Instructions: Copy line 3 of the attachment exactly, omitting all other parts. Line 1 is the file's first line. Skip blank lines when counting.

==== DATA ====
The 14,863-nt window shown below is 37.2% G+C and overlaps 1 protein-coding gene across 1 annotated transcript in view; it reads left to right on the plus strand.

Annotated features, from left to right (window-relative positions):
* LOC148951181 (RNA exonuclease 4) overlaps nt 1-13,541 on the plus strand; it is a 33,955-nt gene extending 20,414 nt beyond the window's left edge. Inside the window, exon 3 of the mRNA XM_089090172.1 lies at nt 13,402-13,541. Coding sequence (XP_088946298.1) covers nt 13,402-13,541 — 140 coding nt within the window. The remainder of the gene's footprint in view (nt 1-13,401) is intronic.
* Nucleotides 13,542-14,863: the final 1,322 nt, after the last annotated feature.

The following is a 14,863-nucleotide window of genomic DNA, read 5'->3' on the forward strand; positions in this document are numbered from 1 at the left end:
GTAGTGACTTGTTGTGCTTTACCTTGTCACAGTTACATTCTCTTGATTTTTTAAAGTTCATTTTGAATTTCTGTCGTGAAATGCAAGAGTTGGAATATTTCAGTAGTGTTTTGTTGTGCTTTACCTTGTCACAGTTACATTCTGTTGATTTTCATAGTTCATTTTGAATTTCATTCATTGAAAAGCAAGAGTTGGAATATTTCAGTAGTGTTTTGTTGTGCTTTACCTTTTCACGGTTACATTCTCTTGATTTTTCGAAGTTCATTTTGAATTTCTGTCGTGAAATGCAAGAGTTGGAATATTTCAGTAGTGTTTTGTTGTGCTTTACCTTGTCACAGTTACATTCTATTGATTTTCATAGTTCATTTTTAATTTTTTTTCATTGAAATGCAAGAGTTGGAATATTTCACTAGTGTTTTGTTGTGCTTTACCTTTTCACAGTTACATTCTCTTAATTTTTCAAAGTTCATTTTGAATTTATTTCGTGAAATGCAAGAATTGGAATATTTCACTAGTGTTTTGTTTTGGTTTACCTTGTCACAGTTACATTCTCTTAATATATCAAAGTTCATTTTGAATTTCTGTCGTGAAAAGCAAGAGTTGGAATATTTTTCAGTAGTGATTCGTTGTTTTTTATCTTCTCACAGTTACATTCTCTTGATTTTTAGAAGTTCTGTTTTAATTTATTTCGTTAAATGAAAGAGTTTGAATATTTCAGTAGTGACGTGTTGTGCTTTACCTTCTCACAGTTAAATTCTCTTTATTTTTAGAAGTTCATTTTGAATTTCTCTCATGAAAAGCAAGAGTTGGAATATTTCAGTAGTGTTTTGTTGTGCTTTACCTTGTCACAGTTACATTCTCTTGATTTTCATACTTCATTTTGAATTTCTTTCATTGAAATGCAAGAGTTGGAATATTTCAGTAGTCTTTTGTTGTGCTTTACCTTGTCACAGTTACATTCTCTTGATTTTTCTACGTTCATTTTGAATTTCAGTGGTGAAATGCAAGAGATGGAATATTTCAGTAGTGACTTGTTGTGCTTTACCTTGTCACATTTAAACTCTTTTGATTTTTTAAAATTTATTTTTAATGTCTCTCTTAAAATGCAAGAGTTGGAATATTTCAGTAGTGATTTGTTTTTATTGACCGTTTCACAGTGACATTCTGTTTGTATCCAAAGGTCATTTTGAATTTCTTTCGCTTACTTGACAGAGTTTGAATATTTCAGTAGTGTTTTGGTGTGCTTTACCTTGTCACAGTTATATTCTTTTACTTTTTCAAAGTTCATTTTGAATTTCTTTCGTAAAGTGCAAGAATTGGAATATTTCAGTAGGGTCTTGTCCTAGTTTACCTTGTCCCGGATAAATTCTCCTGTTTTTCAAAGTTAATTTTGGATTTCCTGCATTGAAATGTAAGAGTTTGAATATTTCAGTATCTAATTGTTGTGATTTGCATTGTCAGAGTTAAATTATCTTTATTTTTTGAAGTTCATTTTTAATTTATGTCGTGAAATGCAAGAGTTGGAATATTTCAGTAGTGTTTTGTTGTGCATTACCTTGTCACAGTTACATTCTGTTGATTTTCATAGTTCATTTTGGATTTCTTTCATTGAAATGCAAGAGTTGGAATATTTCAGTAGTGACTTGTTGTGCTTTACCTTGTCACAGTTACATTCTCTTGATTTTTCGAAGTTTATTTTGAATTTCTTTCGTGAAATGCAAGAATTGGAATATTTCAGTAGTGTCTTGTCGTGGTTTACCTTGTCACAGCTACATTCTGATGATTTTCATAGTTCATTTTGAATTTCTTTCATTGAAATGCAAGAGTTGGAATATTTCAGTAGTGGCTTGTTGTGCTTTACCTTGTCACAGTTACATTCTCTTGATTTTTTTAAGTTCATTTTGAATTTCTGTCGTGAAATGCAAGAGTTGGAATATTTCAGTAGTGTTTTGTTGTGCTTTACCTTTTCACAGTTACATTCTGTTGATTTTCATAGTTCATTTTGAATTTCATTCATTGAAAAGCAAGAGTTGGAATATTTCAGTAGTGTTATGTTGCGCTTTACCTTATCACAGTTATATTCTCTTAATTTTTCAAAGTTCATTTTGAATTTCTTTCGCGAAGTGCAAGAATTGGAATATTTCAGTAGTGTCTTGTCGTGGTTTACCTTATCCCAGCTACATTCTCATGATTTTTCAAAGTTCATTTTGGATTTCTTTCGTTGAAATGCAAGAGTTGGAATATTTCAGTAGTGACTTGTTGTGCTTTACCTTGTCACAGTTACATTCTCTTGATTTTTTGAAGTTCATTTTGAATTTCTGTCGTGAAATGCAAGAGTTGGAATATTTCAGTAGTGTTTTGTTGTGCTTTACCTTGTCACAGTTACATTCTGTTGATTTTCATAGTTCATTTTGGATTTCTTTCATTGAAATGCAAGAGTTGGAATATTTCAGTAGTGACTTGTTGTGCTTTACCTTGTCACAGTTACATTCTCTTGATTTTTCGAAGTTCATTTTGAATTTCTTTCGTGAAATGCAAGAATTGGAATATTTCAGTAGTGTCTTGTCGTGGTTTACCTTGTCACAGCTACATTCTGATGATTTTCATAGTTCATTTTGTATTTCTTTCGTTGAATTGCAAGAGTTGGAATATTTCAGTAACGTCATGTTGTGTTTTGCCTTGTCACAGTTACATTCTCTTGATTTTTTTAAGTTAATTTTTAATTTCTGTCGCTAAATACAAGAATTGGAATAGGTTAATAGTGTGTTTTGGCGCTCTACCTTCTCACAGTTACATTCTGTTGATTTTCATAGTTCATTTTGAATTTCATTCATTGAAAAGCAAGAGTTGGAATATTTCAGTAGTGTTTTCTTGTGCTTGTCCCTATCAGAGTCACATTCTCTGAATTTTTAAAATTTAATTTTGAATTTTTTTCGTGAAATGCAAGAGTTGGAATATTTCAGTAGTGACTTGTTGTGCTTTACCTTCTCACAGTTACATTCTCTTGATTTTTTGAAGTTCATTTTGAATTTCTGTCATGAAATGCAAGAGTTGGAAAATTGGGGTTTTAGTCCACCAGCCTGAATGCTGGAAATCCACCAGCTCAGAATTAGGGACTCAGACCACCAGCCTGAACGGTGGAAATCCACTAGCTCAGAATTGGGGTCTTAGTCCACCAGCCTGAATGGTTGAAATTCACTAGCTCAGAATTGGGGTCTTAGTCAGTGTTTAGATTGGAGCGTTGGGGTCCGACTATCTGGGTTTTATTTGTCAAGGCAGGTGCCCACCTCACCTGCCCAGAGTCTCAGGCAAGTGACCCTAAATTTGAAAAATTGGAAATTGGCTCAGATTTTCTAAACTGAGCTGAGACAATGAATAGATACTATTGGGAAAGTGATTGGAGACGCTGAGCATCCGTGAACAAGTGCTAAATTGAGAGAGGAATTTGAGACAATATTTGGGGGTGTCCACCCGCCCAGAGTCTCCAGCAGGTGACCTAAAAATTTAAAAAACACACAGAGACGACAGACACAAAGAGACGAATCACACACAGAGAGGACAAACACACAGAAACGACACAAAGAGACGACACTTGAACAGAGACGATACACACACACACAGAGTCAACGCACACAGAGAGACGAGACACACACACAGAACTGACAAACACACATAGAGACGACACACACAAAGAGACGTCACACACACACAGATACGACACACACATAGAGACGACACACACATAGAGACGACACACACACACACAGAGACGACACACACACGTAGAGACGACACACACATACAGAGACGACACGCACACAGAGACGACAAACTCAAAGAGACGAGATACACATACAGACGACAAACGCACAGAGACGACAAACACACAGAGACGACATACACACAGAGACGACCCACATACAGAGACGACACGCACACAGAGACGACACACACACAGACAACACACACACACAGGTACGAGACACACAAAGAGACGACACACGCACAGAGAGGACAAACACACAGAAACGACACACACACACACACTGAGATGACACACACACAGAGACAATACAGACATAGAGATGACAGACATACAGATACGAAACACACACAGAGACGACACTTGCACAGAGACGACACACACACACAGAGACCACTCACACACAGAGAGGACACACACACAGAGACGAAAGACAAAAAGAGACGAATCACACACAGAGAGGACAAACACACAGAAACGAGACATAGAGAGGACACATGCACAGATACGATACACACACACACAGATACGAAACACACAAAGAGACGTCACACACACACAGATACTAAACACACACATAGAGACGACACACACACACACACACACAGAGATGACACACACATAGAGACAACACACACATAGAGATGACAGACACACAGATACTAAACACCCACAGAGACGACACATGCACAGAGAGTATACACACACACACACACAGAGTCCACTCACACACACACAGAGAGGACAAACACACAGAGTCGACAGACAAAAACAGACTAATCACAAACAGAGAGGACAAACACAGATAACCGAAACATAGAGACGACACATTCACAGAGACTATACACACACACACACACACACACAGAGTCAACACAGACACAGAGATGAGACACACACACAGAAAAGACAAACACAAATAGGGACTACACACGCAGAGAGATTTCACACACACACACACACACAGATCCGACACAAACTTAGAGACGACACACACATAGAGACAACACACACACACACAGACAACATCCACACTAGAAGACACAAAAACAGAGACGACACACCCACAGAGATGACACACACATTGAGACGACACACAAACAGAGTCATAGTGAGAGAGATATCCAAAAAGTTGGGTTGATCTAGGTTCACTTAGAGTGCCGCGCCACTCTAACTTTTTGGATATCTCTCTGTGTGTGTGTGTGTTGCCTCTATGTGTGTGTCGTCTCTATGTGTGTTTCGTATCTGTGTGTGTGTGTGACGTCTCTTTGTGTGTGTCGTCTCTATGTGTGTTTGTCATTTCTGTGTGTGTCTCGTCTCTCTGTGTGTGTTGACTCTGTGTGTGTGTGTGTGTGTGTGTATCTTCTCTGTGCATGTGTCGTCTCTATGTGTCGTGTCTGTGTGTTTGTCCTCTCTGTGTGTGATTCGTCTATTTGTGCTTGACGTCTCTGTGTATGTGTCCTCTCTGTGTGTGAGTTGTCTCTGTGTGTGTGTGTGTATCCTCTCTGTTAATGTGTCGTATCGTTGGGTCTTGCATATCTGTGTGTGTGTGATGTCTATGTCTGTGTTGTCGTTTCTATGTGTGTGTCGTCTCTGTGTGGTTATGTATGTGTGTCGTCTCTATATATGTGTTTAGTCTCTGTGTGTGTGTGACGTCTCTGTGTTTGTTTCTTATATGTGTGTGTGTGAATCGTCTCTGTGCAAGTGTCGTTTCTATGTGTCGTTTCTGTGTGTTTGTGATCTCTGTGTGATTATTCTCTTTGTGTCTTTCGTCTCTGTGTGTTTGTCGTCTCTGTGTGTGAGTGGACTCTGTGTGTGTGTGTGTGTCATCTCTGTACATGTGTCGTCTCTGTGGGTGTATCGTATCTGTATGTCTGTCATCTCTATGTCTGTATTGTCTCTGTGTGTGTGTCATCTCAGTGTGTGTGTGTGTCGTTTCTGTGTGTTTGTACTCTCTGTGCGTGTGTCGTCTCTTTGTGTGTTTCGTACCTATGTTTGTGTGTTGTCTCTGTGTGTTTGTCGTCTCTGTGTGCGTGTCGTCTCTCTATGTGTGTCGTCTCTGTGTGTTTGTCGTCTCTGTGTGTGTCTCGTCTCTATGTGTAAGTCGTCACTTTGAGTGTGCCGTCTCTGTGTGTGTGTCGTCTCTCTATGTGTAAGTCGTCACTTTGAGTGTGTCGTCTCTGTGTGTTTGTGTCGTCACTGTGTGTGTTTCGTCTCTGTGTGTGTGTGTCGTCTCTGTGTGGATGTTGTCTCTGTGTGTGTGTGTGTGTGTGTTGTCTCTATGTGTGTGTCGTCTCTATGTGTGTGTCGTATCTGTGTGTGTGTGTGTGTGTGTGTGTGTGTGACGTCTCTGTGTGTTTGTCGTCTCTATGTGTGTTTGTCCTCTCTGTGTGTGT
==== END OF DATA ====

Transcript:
* LOC148951181 (RNA exonuclease 4) overlaps nt 1-13,541 on the plus strand; it is a 33,955-nt gene extending 20,414 nt beyond the window's left edge. Inside the window, exon 3 of the mRNA XM_089090172.1 lies at nt 13,402-13,541. Coding sequence (XP_088946298.1) covers nt 13,402-13,541 — 140 coding nt within the window. The remainder of the gene's footprint in view (nt 1-13,401) is intronic.